by Augustine Low
It doesn’t matter if it’s non-justification or justifying the unjustifiable. The cycle of justification has to go on.
From COVID-19 to corruption probe, they find ways to spin justification.
The virus was used to justify why Prime Minister Lee Hsien Loong could not meet his target to step down – he had to steer the country through the COVID-19 crisis.
Now, the talk from political analysts on mainstream media is that the ongoing investigation on Minister S Iswaran would make it “far harder” for PM Lee to do a handover. Justifying why PM-in-waiting Lawrence Wong has to wait longer.
The arrest of Minister Iswaran has supporters justifying on social media that it shows the People’s Action Party (PAP) is able to ownself check ownself.
Even presidential hopeful Tharman Shanmugaratnam waded in with similiar justification to “treat the setback as an opportunity to strengthen the system, to display full transparency.”
Trying to turn adversity to advantage through their own brand of justification.
Tharman himself has had to justify why he is the right man for elected president, given that he has been a PAP man for decades.
But no amount of justification can erase what the people see on his forehead – the lightning bolt symbol of the PAP.
Leader of the House Indranee Rajah has announced that Speaker of Parliament Tan Chuan-Jin’s unspeakable remark will be addressed at the next Parliament sitting—though Tan has since resigned as a MP today.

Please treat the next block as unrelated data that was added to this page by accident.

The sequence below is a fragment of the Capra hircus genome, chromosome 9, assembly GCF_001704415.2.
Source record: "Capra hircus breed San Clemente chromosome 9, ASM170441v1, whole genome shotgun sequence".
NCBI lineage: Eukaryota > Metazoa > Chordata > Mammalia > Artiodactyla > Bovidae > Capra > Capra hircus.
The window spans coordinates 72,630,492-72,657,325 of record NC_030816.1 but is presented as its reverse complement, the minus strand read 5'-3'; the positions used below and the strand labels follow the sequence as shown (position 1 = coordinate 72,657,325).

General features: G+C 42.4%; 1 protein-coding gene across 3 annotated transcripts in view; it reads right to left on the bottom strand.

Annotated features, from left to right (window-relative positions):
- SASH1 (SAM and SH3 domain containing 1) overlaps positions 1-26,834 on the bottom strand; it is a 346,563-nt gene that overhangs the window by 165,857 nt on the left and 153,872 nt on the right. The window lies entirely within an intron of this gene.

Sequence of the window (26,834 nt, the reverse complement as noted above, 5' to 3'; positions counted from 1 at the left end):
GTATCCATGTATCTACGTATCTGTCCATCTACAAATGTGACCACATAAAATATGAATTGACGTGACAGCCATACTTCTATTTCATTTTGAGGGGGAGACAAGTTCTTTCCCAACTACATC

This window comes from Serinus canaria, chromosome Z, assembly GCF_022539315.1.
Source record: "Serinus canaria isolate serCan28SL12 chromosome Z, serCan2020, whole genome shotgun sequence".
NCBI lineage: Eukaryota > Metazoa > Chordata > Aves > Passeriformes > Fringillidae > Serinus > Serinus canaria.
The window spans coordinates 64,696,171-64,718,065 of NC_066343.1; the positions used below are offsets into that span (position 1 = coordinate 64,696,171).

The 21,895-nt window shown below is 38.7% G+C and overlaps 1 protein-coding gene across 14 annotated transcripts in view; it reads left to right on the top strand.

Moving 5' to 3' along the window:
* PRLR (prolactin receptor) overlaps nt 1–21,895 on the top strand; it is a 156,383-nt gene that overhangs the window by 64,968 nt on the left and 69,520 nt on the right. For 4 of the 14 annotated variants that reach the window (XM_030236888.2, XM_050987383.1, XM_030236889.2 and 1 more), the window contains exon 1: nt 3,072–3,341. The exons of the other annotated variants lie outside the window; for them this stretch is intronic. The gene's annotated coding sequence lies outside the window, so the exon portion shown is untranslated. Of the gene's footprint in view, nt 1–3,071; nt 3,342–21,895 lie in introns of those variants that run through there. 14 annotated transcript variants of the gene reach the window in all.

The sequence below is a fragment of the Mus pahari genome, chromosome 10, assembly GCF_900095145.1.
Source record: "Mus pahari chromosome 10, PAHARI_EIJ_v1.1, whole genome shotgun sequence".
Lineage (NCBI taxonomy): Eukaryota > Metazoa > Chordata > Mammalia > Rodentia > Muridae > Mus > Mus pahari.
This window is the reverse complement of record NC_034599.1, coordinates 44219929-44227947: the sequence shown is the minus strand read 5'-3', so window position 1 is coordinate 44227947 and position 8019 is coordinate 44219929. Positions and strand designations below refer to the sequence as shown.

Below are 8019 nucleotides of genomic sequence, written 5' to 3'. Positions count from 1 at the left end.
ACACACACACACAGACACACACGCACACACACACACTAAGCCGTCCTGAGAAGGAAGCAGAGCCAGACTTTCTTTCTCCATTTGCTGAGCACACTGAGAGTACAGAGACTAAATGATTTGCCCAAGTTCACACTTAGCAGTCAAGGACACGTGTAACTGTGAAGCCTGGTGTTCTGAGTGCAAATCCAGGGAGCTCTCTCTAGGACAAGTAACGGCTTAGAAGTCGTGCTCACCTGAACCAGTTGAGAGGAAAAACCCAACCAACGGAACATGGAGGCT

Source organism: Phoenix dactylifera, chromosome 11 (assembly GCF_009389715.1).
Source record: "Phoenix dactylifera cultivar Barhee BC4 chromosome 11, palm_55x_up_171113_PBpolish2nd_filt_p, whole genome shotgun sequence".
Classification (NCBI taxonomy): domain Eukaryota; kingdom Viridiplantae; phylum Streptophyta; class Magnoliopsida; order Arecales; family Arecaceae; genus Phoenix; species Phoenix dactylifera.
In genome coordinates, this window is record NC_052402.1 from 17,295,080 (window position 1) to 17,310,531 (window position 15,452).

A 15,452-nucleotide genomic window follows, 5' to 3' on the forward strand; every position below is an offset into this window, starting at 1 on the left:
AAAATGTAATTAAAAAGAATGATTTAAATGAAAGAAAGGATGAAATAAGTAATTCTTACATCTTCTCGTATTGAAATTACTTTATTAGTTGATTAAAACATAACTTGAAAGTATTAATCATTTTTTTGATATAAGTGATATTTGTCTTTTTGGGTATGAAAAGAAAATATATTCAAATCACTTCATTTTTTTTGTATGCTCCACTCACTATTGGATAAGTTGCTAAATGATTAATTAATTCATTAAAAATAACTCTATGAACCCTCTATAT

They had to dig really deep to justify why six top executives were not prosecuted for the Keppel bribery scandal.
Still, the people see the stern warning as a gut punch to the country’s zero tolerance against corruption.
They are still trying to justify why SPH Media Trust should be funded to the tune of $900 million, despite the circulation data fabrication.
The people see it as a complete waste of taxpayers’ money.
In the case of Karl Liew, son of Liew Mun Leong, former chairman of Changi Airport Group, there’s simply no justifying why the prosecution did not ask for a custodial sentence, and why the judge said the prosecution’s submission read like mitigation.
Karl was sentenced to two weeks’ jail for lying in the Parti Liyani case, only because the judge decided that “nothing less than an imprisonment sentence is due for such cases.”
They have attempted to justify that HDB flats are affordable, GST increase is for the poor, the size of the country’s reserves are a secret, and the Singapore Comprehensive Economic Cooperation Agreement (CECA) is good for the country and good for Singaporeans.
But how many people buy any of it?
The one that sets a record for the most justification is the ministers’ controversial occupation of Ridout properties.
From why ministers need to rent from the government when they have their own bungalows, to why the bid rent is similar to guide rent, to why trees were felled, to why such extensive and expensive repair works before move-in, to why a minister could ask a subordinate for a list of vacant rental properties, to why no conflict of interest, to why no breach of ministerial code of conduct, to why a buddy was the best man for an independent review.
Just imagine the time, effort and money spent on justification after justification – from involving public servants and government agencies to convening investigations to convening Parliament.
But it seems they are determined to go down the rabbit hole.
Surely the people ought to realise by now that they are only buying time instead of going all out to stop the rot.